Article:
“I’m afraid,” I told my professor as I toyed with the straw of my bubble tea. The café wasn’t crowded, but I kept my voice low, as if we were discussing our darkest secrets.
“That’s normal for writers,” she replied. “But what scares you, exactly?”
My answers tumbled out like gumballs. “That I’ll never write. Or that people will hate my writing. Do you read the negative reviews for your books?”
My professor shook her head of dark hair. “I try not to let it get to me, because I know my books won’t be for everyone.”
She taught comparative studies — Literature and the Self — in addition to being an established author, having just published her third novel. A review copy sat in front of me on the table.
“How do you stay sane while you’re drafting?” I asked. “I mean, how do you get past all the…noise of worrying people won’t like it?”
She held up a finger and grabbed the copy of her book, pulling a Sharpie from her purse. After scribbling something on the cover page, she slid it back across the table. I stared at the message.
Write for one reader.
“Who do you write for?” I asked.
To be honest, I don’t remember her answer. But I do remember the one that bubbled up inside me when I asked myself the same question: “I write for my younger self.”
Everything I had written up to that point had been a love letter to my childhood — magic, madness, mystery, romance, adventure, humor, thought-provoking conversations. I had imbued my stories with the same elements that had captivated me when I was a teen lying in the grass in the summer sun, holding a book above me as I tried not to nap.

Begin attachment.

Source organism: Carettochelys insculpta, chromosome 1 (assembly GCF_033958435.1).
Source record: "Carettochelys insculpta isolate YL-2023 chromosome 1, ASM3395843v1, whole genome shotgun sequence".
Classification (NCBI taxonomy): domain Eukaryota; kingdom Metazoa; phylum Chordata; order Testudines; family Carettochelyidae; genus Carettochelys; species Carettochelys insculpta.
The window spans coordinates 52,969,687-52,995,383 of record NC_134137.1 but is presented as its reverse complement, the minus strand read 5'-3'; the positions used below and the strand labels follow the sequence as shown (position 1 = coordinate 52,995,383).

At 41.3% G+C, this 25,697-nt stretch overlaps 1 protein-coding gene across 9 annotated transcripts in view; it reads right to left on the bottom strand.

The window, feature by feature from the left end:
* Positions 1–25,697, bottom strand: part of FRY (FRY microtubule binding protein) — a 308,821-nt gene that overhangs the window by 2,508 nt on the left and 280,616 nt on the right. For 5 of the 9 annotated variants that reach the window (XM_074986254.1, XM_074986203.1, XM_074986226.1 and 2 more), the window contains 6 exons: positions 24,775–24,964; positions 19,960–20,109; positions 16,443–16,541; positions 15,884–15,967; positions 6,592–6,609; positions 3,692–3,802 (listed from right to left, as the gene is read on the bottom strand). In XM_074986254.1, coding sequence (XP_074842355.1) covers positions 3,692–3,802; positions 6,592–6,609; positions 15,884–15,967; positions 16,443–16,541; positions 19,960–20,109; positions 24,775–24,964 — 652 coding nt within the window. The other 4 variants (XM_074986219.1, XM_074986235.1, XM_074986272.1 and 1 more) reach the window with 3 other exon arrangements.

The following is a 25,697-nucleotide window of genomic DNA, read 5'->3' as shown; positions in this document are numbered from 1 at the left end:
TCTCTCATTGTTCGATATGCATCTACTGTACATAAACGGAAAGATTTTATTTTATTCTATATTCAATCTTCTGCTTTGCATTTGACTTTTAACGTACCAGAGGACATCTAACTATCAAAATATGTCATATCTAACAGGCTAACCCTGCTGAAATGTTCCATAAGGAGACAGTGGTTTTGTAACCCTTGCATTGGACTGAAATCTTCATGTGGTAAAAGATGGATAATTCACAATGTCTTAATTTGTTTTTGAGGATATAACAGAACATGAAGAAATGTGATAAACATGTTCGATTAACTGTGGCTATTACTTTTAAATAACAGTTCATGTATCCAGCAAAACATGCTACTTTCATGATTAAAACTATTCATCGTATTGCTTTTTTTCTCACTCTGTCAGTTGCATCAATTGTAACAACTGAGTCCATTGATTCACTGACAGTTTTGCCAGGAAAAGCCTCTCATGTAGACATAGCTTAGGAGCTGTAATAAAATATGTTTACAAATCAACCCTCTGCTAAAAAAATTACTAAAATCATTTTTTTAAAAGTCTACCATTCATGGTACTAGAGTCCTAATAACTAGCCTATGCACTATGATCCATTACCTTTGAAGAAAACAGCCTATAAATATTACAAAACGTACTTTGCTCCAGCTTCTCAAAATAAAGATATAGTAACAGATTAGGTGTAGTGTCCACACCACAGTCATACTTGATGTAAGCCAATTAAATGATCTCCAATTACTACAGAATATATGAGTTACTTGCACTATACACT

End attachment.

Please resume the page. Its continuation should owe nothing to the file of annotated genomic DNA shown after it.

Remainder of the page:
I wanted to write something she would devour in one sitting.
It’s hard not to care what other people think. Early on, when I sat down to write, I’d often become paralyzed with fear, imagining the invisible stares of thousands digging into me, judging me. My fingers trembled over the keys at the thought of being boring or cliché or offensive or shallow. I doubted every single sentence I wrote. It was like living in a padded room of my own making, the sterile environment sucking all the color and joy out of creating.
My professor’s advice opened a door to an entirely different room, one where my imagination didn’t feel stifled. Instead, this room was lined with windows that looked out on vibrant landscapes I could call my own. Possibilities. Freedom. A doorway to a universe of my creation that someone else might stumble upon and find themselves at home.
You can’t please everyone. That’s easy enough to see in the one-star reviews of your favorite books. But if you write for one reader and forget the rest, the stories you tell are bound to resonate with kindred spirits who are eagerly awaiting your words.
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